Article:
RIT students win Associated Schools of Construction management competition

Civil engineering technology students take top placements in two categories




Follow Michelle Cometa on Twitter
Follow RITNEWS on Twitter

201311/img_1351.jpg

Provided by Todd Dunn

Civil engineering technology student teams took top placements in the recent Associated Schools of Construction Region I collegiate construction management competition Nov. 15-16, in Morristown, N.J.

Students from the civil engineering technology program at RIT placed first at the recent Associated Schools of Construction Region I collegiate construction management competition. More than 200 students from 16 collegiate teams from the Northeast participated in the annual competition and job fair that took place Nov. 15–16 in Morristown, N.J.

Undergraduates from the civil engineering technology program in RIT’s College of Applied Science and Technology took first place in two of the three competition categories—heavy-civil and design-build. The top finishers in each category receive a cash award of $2,000.

Collegiate teams consist of architecture, construction management or civil engineering technology students. RIT’s first place finish was notable for the experiences the team brought to the competition this year including several students who had completed co-op experiences, says Jack Susman, a fifth-year student in the program and design-build team captain.

“Most teams bring back students from previous years to keep a consistent presence of past experience,” he says. “But our heavy-civil team had all new members this year. I really give my hat off to them considering they had to start from scratch. To be able to still place first is a huge accomplishment.”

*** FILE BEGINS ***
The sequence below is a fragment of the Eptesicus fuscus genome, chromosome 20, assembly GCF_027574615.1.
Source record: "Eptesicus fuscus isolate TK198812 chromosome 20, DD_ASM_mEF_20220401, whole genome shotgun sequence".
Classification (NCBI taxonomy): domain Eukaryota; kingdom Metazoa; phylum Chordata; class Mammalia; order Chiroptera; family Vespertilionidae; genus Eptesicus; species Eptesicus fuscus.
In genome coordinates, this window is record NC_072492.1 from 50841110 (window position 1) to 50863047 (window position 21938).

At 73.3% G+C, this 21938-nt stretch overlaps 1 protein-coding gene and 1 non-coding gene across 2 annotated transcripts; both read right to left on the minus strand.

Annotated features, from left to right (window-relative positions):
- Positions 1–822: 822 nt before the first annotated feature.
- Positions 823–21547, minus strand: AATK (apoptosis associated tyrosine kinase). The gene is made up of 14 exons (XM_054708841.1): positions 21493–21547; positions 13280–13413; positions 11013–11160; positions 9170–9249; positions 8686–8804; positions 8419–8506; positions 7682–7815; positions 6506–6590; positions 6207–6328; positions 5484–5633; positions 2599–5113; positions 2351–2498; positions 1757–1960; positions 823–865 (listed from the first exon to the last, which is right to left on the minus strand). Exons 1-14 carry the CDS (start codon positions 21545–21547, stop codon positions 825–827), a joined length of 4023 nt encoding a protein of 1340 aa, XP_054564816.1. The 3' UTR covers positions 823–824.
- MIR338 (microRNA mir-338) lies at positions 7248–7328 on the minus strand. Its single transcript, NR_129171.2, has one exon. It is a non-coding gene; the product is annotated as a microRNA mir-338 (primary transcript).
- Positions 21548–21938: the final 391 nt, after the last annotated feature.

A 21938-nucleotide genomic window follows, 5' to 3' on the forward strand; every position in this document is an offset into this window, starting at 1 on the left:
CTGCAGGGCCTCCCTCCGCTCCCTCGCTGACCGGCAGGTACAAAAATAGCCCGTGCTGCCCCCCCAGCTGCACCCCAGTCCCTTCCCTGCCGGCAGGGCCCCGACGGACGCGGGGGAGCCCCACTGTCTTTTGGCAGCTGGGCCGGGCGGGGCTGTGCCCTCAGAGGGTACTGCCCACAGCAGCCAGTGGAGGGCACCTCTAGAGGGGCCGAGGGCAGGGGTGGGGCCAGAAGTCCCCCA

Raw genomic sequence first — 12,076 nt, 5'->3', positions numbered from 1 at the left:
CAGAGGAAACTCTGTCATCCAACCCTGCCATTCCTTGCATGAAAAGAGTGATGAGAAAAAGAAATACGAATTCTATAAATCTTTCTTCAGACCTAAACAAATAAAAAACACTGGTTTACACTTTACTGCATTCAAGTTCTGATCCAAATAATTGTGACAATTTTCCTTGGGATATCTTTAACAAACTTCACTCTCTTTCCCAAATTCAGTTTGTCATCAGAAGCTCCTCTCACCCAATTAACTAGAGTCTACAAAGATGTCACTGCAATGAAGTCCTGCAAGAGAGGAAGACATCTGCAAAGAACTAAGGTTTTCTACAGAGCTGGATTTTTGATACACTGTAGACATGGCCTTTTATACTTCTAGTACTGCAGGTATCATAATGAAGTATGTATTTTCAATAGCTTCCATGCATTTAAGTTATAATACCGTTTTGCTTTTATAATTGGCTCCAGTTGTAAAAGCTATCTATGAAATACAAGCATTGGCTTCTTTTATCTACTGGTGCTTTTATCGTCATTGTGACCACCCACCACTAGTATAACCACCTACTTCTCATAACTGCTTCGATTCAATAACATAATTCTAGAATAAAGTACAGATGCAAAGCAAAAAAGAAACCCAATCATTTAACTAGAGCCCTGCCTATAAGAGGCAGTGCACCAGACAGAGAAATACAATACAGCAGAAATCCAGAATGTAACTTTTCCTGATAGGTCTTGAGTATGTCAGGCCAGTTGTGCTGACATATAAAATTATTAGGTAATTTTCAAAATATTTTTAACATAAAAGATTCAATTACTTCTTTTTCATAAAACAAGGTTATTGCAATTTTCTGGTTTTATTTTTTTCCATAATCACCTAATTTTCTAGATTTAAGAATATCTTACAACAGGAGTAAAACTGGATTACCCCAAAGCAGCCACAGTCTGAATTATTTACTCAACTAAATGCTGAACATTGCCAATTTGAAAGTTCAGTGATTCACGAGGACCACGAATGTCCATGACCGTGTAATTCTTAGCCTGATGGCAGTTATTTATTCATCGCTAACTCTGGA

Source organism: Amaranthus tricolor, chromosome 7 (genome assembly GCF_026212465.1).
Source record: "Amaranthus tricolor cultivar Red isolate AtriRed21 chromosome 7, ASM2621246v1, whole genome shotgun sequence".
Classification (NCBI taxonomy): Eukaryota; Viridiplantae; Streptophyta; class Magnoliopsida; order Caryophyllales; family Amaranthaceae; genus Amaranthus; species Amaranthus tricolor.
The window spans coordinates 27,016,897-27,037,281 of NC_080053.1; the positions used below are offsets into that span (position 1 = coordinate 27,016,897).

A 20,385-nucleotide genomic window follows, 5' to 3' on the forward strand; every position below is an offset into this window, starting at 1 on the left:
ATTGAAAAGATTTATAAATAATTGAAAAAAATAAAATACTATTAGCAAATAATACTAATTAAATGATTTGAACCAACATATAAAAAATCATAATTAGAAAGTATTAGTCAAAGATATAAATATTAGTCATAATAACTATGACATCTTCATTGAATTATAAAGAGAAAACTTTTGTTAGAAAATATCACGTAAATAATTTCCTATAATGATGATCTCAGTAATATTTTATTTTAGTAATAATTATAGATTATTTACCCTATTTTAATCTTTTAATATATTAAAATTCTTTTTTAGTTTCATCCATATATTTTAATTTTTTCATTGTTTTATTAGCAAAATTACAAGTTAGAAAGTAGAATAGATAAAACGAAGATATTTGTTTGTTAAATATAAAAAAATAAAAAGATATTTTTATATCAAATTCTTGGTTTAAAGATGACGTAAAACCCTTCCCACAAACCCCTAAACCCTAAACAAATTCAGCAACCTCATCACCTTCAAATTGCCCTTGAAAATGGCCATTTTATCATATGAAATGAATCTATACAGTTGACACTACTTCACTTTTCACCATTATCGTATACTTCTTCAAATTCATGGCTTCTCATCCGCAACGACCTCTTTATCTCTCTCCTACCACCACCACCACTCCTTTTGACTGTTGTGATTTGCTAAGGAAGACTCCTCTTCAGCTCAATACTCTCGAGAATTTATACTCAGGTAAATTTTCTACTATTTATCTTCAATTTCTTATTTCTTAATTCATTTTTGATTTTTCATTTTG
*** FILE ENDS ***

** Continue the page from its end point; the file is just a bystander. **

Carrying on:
Heavy-civil designates a project that might involve highway, bridge or marine construction; design-build emphasizes justification of design decisions and the ability to communicate how the project company distinguishes itself for the prospective customer.

For the competition, teams are given a design challenge, contract documents and project parameters. They have about 16 hours to prepare bids, develop schedules, consider value-engineering options and develop safety, quality and cost control procedures—simulating tasks required of firms in their development of construction management proposals. Once completed, teams prepare for the next day’s oral presentations before a panel of construction professionals.

“Once students get the drawings and materials, they are on their own,” says Todd Dunn, associate professor and department chair of the civil engineering technology/environmental management and safety program. Dunn and faculty from the college have been taking students in the program to the competition since the mid-1990s, and teams have had top placements over the past several years. “It’s such a wonderful experience for them. They get an education beyond the classroom experience.”

Susman agreed: “It helps in many ways. It ties everything we have learned in classes and co-ops into one and helps us greatly develop these skills more. This is also the closest we can get to putting a real bid together and on a limited time frame.

“It also greatly improves our public speaking and teamwork skills, not to mention stress management,” he adds with a laugh.

Note: Students on the heavy-civil team were: Joseph Aloian, Joshua Schmidt, Timothy Reed, Doyle Guyatte, Brian Laurer, Marcus Uhmann and faculty coach: Professor Abdullah Farugue. Design-build teams members are: Susman, Josh Lawrence, Tyler Panting, Himanshu Dhungana, Philip Sutter, Jenna Abato and faculty coach Holly Holvinski. The third RIT team participating included Shane Madden, Thomas Bogart, Kurt Melvin, Nicholas Haywood, Jeffry Korber, Godfrey Adiges and faculty coach: Todd Dunn.

201311/img_1351.jpg

Provided by Todd Dunn

Civil engineering technology student teams took top placements in the recent Associated Schools of Construction Region I collegiate construction management competition Nov. 15-16, in Morristown, N.J.